inline Trie* Descend(int i) { return children_[i]; }
	// Slower utility functions
	void AddWord(const char* wd);
	int LoadFile(const char* filename);
	bool IsWord(const char* wd) const; // Look up a full word
	unsigned int size() const;         // Total # of words
	Trie* children_[kNumLetters];
	bool is_word_;

As you can see, the big three operations are all fast inline accessors. There’s one nuance worth talking about here: why do StartsWord and Descend take integers? In pictures of Tries, the edges are usually labeled with strings, or at least characters. This is partially a performance optimization: by mapping ‘a’..’z’ to 0..25, the program can avoid lots of annoying additions and subtractions. It also forces us to treat the ‘qu’ die specially. From now on, we’ll consider the letter ‘q’ to stand in for “qu”. We’ll have to be careful to filter words containing a ‘q’ not followed by a ‘u’ from the dictionary to make this work. We’ll also change our input interface to reflect this. Since each cell can be represented with exactly one character, there’s no reason to separate them with spaces anymore. Where we used to write “a b c d e f g h i j k l m n o p”, we’ll write “abcdefghijklmnop”. This greatly simplifies the board parsing code. I won’t go into any details, but the implementation can be found in trie.cc.

Now for the Boggler class. We’ll try to avoid changing the public interface. The only change will be the format of the boards, from “a b c …” to “abc…” The Boggler will need a Trie to contain its dictionary, but this allows us to remove the words_ and stems_ hashes. Finally, we’ll need some way to remember which words we’ve found. A hash will do fine here, but there’s some trickiness which we’ll get to below:

#include <ext/hash_set>
#include <inttypes.h>      // for uintptr_t
using namespace __gnu_cxx; // for hash_set
class Trie;

class Boggler {
    int LoadDictionary(const char* filename);
	int Score(const char* bd);
	bool ParseBoard(const char* lets);
	void Solve(int x, int y, int len, Trie* t);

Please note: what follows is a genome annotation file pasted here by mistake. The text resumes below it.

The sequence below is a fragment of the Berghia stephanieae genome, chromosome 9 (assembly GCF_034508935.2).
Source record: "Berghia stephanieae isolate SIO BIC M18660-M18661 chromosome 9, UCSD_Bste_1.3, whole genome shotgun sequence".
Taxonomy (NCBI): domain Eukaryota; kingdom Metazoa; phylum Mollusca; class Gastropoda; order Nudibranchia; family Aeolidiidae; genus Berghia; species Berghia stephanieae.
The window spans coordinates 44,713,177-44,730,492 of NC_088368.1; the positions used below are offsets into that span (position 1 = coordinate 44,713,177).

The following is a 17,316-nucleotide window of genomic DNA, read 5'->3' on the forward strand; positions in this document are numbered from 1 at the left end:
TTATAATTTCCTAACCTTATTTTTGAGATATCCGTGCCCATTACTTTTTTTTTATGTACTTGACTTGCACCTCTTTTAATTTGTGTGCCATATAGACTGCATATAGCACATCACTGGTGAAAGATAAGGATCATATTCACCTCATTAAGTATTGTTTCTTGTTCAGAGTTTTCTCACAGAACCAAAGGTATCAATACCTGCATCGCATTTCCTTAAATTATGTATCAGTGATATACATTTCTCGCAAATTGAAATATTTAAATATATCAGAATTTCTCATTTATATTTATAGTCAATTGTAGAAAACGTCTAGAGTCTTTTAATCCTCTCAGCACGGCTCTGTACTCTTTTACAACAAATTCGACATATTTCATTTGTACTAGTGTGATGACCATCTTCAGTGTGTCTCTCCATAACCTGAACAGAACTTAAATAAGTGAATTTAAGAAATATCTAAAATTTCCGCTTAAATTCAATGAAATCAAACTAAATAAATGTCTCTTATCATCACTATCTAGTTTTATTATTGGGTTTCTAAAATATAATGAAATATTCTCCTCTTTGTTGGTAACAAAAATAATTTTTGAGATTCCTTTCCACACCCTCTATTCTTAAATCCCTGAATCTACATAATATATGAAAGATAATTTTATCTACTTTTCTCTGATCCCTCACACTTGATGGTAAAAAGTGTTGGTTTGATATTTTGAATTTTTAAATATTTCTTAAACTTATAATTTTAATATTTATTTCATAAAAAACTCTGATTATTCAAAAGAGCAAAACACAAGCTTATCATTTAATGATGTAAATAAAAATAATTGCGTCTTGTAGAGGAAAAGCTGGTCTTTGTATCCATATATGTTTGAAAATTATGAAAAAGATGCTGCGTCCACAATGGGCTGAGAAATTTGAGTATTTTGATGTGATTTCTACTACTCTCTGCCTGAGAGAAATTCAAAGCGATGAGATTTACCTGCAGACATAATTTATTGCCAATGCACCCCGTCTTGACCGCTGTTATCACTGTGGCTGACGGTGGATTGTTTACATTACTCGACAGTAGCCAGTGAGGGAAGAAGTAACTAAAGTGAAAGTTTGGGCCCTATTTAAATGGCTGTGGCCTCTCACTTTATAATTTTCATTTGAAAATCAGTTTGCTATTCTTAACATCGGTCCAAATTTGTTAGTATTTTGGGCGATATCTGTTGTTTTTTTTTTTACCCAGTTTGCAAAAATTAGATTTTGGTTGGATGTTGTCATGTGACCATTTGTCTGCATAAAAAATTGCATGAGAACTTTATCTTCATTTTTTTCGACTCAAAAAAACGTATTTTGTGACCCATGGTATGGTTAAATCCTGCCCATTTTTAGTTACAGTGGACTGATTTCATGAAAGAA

hash_set<uintptr_t> found_;
	int bd_[4][4];
 	bool prev_[4][4];
	int score_;
	Trie* dict_;

So, what the hell is a uintptr_t? We’ll get to that in a sec. What’s more interesting is that the type signature of the recursive Solve method has changed. We no longer know what letters are in the word we’ve found so far, only its length. This is all we need to know for scoring, but it’s a little disconcerting. If we don’t know the characters in the word we’ve found, how can we tell whether we’ve found it before?

The solution is in the Trie. There’s a one-to-one correspondence between nodes in the Trie and words in the dictionary. If we’ve found a word before, then we’ve necessarily been to this Trie node before. So instead of storing the whole word in a hash, we can just store a pointer to the Trie node in its place. This is exactly the kind of dirty hack that I mentioned last time. You can do this in C/C++, but Ruby makes it rather difficult.

That leads us to uintptr_t. The STL won’t just let us put any old pointer into a hash_set. We need to convert it to something that the STL knows how to hash. On a 32-bit system, we could just use an unsigned int or long. But that won’t always work. The uintptr_t data type is an unsigned long that’s guaranteed to have the same number of bits as a pointer. So there we go.

Maybe a picture will clarify things. This shows the Boggle board on the left with all four arguments to the Solve function at each node. On the right is a part of the Trie, annotated with memory addresses. This may have also been an excuse to play with Photoshop..


Here’s the juicy bits of the implementation:

// Returns the score from this portion of the search
void Boggler::Solve(int x, int y, int len, Trie* t) {
	prev_[x][y] = true;

	len += (bd_[x][y]=='q'-'a' ? 2 : 1);
	if (t->IsWord()) {
		// Convert the Trie node to an int and look it up
		uintptr_t hash = reinterpret_cast<uintptr_t>(t);
		if (found_.find(hash) == found_.end()) {
			score_ += kWordScores[len];

	// Recur in each possible direction
	for (int dx=-1; dx<=1; ++dx) {
		int cx = x + dx;
		if (cx<0 || cx>3) continue;
		for (int dy=-1; dy<=1; ++dy) {
			int cy = y + dy;
			if (cy<0 || cy>3) continue;
			if (prev_[cx][cy]) continue;
			if (t->StartsWord(bd_[cx][cy]))
				Solve(cx, cy, len, t->Descend(bd_[cx][cy]));
	prev_[x][y] = false;

int Boggler::Score(const char* letters) {
	if (!ParseBoard(letters)) return -1;

	score_ = 0;
	for (int i=0; i<16; ++i)
		Solve(i/4, i%4, 0, dict_->Descend(bd_[i/4][i%4]));
	return score_;

// Board format: "bcdefghijklmnopq"
bool Boggler::ParseBoard(const char* lets) {
	for (int i=0; i<16; i++) {
		if (!lets[i] || lets[i]<'a' || lets[i]>'z')
		  return false;
		bd_[i/4][i%4] = lets[i] - 'a';
	return true;

Now the moment of truth… what kind of performance do we get out of this? I wrapped a small binary called perf that we’ll be using to measure this from now on. It solves 50,000 pre-defined boards and reports on the time used:

$ ./perf
Loaded 172203 words.
Testing perf on 50000 boards...
50000 boards in 7.97206 secs => 6271.91 bds/sec
Average board score: 141.1734 pts/bd

That’s another 20x improvement over the previous post’s Boggler class!

Fast as this board is, there’s still one major, unnecessary bottleneck left in it. Any guesses? We’ll fix it tomorrow, at which point we’ll have a Boggler that’s about as fast as I know how to make it. Then we can start doing the fun stuff with it.

Complete source code for today’s Boggler can be found here.